Q: Your company works with DoD officials and then they outline the training. What specifically does your company do?

A: The Army trains its own soldiers and we support that training. We support this training through multiple avenues. A few notable examples are scenario development, opposing force role players (military or irregular forces) and using multiple role players such as ambassadors, chiefs of station. These and other critical players have specific roles which at times are essentially obstacles that must be negotiated in order for our Special Operations Forces to succeed in various operational environments. For instance, when they are overseas they are interacting with the Embassy Country Team, so they must understand how to communicate and show dignitaries proper respect while observing the required protocols when operating out of the embassies.

Q: Let’s transition to your role on the Legion’s Small Business Task Force. Talk about the support you give to the veterans and servicemembers through that avenue.

A: I started Oak Grove April 19, 2003, and at the time I realized that the veterans and disabled veterans community had not established goals in federal procurement, so I volunteered for the Legion task force and advocated through The American Legion at Capitol Hill for about two years to get legislation passed. What that did was made it a statutory requirement of 3 percent for service-disabled veterans for federal procurement dollars. I can’t stress enough that The American Legion was instrumental in that effort. There is no question about it, we have worked across lanes with some of the different VSOs. I am extremely pleased with The American Legion. Bottom line, when The American Legion takes on a mission, it gets accomplished. Once I met the 3 percent federal procurement goal, I stayed involved with the Legion because I am a big believer in the stronger the community is, the better the disabled veteran business community is, and the more say you have.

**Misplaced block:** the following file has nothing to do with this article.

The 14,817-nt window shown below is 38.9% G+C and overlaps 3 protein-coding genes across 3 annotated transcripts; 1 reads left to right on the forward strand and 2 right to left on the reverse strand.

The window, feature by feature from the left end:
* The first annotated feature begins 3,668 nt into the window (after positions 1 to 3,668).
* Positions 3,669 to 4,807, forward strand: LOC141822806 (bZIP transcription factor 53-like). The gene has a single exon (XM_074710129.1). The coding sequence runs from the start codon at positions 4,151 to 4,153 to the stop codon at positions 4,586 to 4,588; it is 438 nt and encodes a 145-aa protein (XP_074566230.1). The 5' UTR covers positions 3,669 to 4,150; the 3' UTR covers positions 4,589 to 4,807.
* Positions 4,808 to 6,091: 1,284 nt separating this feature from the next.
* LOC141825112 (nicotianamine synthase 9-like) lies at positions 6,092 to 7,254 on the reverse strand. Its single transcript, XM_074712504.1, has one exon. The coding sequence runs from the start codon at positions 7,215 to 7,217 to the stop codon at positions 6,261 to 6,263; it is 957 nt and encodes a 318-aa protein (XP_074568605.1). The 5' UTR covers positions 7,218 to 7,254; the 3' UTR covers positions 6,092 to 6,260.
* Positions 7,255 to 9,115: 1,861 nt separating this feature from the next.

Q: Why is it important to you to help out other veterans who are starting their businesses?

A: Simply put, for as many programs as there are out there, like the government and the SBA, none of the programs, in my experience, really provide the requisite assistance needed to be successful. It may be different today, but when I started there was really no real assistance. Essentially, they would give you some flyers and say here is what you do, so I became frustrated early on.

One thing or maxim I believe is “how is a bureaucrat going to advise an entrepreneur.” They get paid every two weeks whether they are successful at their role or not. I am looking to earn an income so the pressure is on me, or the other entrepreneurs, far more than it is on the person sitting behind the government desk. I believe the Legion does a lot of things differently, and I mean simply they are better in their support to small business. For example, the Washington Conference meeting. In this forum the Legion brings in people with real skills to advise and that’s really what I wanted to hear when I started. I didn’t want to hear the fluff. I wanted to hear what’s not so great and I wanted to hear it “unvarnished,” because starting a business is a lot of hard work.

Q: There are lots of options out there. What does the Small Business Task Force provide that others don’t?